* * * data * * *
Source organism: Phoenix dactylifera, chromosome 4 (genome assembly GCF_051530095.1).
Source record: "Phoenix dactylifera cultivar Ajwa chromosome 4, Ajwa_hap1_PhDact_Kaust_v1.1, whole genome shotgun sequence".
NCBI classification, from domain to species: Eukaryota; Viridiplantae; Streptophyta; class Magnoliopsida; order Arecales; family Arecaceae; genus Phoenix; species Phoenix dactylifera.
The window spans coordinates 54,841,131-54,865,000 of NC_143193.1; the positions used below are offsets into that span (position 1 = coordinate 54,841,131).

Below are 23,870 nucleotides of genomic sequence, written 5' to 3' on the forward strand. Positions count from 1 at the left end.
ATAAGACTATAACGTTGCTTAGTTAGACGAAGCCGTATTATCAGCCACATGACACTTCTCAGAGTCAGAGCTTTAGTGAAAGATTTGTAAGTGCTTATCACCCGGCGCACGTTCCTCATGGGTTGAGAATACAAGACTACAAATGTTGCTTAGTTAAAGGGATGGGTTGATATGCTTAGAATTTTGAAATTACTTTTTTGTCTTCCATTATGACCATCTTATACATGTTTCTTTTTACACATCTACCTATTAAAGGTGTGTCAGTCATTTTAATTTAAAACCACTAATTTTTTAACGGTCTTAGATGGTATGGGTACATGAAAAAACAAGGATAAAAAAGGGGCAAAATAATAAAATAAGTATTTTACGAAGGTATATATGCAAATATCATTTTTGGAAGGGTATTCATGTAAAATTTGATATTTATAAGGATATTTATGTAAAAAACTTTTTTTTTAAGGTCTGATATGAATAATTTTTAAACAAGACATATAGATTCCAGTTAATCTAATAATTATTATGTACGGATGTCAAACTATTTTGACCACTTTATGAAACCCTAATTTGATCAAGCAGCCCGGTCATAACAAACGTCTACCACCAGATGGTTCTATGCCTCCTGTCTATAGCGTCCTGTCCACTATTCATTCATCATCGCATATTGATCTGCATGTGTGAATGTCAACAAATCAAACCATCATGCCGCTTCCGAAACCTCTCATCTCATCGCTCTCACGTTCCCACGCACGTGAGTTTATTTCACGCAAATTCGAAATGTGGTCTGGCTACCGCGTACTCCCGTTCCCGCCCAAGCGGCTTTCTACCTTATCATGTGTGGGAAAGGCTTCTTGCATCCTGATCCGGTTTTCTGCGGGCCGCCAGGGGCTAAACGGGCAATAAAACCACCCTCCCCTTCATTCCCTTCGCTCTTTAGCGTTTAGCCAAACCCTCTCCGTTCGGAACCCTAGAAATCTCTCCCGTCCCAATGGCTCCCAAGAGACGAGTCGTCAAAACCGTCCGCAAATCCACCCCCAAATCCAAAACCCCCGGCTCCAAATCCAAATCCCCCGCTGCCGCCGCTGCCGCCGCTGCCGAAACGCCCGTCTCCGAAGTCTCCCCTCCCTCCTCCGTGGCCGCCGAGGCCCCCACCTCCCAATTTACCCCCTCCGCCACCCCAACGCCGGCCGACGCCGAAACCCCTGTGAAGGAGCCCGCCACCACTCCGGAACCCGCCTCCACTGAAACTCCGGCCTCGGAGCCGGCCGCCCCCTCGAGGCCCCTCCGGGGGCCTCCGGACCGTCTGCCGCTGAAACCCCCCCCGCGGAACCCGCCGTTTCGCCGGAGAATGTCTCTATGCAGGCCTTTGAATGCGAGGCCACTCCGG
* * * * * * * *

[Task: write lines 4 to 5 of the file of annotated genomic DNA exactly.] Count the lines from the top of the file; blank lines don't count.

The window spans coordinates 54,841,131-54,865,000 of NC_143193.1; the positions used below are offsets into that span (position 1 = coordinate 54,841,131).

Below are 23,870 nucleotides of genomic sequence, written 5' to 3' on the forward strand. Positions count from 1 at the left end.